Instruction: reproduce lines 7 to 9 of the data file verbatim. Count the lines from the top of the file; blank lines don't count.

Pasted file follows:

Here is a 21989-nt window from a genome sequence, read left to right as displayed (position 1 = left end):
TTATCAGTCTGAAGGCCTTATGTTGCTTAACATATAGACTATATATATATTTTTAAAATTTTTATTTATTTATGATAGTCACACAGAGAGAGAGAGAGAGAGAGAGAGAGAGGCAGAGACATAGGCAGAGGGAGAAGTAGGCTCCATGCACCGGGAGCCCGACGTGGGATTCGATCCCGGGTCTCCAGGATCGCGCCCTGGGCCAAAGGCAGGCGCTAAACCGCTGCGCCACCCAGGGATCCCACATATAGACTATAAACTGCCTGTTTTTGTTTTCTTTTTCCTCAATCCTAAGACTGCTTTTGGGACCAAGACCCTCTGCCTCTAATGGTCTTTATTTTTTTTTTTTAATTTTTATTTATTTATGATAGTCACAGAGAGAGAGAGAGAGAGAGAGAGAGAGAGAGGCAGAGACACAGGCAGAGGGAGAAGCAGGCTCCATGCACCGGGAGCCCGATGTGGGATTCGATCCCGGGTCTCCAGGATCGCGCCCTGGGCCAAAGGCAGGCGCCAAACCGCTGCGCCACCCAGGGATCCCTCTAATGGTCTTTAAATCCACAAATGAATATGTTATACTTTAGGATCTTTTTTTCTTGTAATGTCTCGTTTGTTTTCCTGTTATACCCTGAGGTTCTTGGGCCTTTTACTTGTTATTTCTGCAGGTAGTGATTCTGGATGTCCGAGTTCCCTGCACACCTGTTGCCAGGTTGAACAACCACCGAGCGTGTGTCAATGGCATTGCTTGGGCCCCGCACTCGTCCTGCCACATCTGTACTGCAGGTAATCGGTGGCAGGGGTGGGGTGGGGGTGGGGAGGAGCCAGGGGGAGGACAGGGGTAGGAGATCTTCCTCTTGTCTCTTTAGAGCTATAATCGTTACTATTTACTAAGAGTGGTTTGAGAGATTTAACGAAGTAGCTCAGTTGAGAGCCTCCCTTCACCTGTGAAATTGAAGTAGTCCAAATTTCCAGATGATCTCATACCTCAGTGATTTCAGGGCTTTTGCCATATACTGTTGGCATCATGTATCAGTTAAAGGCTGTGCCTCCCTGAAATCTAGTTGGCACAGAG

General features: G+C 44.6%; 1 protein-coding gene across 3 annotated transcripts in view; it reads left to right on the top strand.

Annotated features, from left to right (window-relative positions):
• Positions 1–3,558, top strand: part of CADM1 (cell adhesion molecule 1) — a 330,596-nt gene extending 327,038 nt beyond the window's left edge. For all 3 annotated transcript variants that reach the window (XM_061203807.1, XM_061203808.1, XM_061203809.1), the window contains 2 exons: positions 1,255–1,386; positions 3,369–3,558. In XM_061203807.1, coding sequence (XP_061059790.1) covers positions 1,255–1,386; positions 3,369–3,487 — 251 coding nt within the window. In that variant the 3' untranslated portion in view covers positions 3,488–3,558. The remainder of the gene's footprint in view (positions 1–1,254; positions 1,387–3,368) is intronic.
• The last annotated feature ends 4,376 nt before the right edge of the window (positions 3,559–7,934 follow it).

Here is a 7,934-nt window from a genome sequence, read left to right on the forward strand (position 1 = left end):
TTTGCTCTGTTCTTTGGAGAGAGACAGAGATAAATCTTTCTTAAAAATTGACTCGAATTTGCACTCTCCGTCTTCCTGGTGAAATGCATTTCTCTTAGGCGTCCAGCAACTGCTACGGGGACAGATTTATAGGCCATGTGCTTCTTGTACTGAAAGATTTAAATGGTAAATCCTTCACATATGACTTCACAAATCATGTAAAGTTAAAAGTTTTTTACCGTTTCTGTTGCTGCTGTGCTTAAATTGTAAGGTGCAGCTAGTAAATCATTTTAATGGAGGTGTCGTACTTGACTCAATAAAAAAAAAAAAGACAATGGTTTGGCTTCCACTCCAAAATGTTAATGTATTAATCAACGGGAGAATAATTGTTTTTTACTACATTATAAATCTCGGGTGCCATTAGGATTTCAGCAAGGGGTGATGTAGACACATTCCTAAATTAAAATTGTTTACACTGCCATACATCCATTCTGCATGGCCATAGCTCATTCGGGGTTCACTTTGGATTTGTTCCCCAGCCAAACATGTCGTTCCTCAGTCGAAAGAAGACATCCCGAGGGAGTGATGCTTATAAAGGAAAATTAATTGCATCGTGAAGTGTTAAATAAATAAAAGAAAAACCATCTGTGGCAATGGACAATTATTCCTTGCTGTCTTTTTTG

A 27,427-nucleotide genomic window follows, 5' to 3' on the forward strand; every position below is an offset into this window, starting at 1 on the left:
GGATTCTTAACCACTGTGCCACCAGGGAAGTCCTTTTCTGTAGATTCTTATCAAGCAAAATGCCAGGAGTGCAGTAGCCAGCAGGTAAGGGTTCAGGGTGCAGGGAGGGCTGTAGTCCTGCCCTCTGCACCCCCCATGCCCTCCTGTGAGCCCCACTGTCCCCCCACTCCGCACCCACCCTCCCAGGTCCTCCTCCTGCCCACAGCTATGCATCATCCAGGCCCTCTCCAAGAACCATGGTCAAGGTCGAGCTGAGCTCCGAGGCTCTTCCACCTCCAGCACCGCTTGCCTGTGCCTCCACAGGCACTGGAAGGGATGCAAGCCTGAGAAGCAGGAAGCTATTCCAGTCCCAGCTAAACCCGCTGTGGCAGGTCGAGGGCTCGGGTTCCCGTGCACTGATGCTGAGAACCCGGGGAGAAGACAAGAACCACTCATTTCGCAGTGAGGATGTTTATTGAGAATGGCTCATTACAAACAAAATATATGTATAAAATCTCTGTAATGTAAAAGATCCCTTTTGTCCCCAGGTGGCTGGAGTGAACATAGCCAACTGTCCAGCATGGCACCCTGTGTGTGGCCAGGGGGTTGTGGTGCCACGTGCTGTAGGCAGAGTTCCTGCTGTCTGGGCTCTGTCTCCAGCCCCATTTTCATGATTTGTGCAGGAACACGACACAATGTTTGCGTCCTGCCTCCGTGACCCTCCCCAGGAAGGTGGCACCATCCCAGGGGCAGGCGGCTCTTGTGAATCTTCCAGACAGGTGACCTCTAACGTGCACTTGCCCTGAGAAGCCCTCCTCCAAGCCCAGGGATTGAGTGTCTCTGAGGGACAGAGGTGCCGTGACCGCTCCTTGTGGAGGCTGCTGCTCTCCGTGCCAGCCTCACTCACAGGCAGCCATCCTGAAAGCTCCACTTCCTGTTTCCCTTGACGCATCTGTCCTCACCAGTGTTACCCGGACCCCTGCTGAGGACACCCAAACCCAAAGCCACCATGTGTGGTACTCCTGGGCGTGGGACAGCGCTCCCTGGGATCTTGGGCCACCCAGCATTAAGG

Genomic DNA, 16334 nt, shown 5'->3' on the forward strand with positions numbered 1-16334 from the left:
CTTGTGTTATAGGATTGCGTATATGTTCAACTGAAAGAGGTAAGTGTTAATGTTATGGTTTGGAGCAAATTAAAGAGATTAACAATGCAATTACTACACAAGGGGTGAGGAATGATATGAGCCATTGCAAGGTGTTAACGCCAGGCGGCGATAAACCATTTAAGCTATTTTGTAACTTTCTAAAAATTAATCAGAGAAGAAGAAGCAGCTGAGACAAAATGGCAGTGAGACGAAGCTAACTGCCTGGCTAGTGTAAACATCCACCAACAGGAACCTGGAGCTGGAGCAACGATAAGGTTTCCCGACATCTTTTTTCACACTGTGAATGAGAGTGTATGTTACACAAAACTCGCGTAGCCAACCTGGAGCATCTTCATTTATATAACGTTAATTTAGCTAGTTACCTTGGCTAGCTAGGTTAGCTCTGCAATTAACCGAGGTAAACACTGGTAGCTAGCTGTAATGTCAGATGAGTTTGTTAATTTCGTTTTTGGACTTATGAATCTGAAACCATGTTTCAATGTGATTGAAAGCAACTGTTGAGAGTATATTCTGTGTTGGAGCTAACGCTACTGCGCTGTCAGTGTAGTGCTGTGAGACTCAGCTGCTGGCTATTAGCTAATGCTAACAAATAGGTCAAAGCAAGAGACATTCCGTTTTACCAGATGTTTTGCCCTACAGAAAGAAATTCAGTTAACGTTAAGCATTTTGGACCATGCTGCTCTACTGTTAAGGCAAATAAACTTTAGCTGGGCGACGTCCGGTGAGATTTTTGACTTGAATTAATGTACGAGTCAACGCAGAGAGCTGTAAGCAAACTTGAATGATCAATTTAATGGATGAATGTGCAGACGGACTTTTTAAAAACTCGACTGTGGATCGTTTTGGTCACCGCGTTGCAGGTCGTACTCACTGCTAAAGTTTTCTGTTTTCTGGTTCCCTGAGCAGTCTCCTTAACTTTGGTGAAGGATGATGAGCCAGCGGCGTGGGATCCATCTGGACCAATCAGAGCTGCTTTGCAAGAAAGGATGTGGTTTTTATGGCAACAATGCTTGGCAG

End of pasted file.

Here is a 7,934-nt window from a genome sequence, read left to right on the forward strand (position 1 = left end):
TTTGCTCTGTTCTTTGGAGAGAGACAGAGATAAATCTTTCTTAAAAATTGACTCGAATTTGCACTCTCCGTCTTCCTGGTGAAATGCATTTCTCTTAGGCGTCCAGCAACTGCTACGGGGACAGATTTATAGGCCATGTGCTTCTTGTACTGAAAGATTTAAATGGTAAATCCTTCACATATGACTTCACAAATCATGTAAAGTTAAAAGTTTTTTACCGTTTCTGTTGCTGCTGTGCTTAAATTGTAAGGTGCAGCTAGTAAATCATTTTAATGGAGGTGTCGTACTTGACTCAATAAAAAAAAAAAAGACAATGGTTTGGCTTCCACTCCAAAATGTTAATGTATTAATCAACGGGAGAATAATTGTTTTTTACTACATTATAAATCTCGGGTGCCATTAGGATTTCAGCAAGGGGTGATGTAGACACATTCCTAAATTAAAATTGTTTACACTGCCATACATCCATTCTGCATGGCCATAGCTCATTCGGGGTTCACTTTGGATTTGTTCCCCAGCCAAACATGTCGTTCCTCAGTCGAAAGAAGACATCCCGAGGGAGTGATGCTTATAAAGGAAAATTAATTGCATCGTGAAGTGTTAAATAAATAAAAGAAAAACCATCTGTGGCAATGGACAATTATTCCTTGCTGTCTTTTTTG

A 27,427-nucleotide genomic window follows, 5' to 3' on the forward strand; every position below is an offset into this window, starting at 1 on the left: